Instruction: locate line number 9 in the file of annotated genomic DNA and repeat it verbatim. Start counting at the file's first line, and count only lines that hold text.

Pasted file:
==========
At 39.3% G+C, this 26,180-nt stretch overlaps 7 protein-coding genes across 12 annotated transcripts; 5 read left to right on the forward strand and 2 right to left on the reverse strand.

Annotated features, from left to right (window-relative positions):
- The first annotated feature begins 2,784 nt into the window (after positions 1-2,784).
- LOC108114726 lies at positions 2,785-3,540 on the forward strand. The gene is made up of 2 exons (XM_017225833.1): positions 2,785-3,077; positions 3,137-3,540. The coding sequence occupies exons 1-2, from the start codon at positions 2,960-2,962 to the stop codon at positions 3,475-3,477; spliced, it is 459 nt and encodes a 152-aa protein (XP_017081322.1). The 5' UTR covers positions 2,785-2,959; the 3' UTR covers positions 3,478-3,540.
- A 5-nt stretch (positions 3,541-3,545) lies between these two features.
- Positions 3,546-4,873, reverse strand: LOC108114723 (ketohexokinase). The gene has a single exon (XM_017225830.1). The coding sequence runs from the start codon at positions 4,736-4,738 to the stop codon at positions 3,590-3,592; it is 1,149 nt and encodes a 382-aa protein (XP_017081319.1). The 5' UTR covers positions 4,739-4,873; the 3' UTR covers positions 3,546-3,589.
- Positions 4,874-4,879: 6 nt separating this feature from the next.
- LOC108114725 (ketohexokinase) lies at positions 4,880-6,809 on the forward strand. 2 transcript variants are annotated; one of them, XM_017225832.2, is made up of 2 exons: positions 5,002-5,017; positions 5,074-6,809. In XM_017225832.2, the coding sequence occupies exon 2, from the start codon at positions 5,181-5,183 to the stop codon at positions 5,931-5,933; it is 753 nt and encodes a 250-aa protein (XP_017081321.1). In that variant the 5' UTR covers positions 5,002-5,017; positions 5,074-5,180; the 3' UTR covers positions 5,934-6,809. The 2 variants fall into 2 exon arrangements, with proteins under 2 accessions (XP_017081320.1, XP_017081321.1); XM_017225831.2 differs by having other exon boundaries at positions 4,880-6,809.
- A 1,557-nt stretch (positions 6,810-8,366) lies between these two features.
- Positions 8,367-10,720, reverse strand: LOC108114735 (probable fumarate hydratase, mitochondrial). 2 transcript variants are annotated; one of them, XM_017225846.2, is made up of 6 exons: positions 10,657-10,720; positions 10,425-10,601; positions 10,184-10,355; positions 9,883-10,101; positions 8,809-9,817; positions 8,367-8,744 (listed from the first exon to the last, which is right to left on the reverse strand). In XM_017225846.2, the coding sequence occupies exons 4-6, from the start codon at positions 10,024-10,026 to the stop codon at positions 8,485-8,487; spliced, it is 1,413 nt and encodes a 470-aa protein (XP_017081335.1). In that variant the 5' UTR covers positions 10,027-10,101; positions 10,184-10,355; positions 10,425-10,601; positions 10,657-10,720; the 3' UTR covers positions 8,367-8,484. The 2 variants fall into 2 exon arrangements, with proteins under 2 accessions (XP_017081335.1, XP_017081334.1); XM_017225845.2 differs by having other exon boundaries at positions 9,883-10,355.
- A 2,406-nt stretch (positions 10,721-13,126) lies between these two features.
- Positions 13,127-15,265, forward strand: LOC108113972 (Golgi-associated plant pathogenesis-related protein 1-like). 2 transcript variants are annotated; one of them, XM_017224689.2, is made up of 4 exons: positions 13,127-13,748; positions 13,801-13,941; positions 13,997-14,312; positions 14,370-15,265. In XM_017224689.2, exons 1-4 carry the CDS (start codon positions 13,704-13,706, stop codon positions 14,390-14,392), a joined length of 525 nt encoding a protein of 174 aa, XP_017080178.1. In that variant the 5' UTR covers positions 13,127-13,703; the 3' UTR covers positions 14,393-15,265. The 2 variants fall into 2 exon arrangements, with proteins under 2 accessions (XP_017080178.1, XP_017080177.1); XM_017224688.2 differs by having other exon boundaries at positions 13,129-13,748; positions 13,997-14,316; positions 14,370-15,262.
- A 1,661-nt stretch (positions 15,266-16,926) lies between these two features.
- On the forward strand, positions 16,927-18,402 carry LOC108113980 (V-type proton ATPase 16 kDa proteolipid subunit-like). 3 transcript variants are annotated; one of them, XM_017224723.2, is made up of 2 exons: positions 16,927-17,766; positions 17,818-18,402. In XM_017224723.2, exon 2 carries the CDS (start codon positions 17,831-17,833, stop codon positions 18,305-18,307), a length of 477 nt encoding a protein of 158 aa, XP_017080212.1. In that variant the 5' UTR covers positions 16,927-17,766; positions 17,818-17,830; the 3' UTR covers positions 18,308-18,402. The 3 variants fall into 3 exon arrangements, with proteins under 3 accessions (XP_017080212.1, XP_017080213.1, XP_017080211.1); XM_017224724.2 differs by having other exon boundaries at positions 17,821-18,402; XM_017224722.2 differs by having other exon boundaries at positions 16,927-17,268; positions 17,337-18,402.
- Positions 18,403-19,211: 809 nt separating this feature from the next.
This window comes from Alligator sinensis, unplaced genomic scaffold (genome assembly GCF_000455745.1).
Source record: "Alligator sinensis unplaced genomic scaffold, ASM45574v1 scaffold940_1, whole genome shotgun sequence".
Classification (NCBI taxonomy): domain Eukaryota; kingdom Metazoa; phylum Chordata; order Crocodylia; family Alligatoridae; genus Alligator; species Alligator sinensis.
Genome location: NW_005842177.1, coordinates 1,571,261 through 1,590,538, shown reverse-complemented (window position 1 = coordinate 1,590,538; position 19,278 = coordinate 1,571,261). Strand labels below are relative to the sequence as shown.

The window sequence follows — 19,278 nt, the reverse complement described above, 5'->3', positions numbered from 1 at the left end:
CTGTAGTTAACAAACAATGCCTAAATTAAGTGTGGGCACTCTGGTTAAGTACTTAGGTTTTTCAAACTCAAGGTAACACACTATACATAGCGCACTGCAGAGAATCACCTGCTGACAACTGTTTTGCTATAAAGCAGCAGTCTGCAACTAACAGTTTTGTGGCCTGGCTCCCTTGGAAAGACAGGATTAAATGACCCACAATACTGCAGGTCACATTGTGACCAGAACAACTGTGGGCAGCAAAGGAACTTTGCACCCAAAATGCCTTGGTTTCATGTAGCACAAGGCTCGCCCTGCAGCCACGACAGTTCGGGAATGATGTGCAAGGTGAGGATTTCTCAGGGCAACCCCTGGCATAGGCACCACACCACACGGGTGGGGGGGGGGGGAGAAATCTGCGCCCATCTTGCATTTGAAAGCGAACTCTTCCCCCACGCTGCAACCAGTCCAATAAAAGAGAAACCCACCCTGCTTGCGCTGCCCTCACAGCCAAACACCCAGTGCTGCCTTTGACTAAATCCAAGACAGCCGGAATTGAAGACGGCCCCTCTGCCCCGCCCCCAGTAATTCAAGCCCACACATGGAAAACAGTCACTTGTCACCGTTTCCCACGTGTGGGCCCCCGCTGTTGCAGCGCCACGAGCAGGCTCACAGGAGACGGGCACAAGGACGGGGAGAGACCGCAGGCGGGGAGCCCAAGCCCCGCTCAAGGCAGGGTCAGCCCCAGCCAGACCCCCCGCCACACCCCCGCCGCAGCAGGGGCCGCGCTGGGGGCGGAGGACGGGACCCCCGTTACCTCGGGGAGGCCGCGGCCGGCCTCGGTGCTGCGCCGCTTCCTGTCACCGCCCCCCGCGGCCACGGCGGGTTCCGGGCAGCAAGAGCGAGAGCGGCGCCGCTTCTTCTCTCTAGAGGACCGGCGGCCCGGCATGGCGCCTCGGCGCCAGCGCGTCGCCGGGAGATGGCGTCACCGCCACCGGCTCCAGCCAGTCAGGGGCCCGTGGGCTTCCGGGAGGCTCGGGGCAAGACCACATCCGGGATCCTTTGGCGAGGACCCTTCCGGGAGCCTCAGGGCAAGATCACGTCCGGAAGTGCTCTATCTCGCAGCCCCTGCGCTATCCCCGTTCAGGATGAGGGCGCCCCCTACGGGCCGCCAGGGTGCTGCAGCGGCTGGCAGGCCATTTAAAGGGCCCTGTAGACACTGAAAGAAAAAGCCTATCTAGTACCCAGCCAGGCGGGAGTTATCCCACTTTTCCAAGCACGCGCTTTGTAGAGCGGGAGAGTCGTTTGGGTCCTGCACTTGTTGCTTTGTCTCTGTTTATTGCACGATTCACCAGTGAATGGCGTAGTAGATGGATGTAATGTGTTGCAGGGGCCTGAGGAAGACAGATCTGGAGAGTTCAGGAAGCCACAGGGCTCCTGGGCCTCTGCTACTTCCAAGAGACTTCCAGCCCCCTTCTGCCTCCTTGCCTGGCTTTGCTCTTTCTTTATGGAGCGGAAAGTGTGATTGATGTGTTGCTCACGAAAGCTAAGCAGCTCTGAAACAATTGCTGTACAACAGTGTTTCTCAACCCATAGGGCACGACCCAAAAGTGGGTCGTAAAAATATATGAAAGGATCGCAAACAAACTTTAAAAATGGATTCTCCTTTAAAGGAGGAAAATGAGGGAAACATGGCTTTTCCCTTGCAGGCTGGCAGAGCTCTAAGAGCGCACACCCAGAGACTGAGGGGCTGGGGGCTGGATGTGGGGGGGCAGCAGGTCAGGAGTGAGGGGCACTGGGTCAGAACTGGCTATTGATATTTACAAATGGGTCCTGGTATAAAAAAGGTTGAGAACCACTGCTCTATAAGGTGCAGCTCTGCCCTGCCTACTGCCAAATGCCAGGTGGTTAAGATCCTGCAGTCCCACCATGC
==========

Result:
- A 1,557-nt stretch (positions 6,810-8,366) lies between these two features.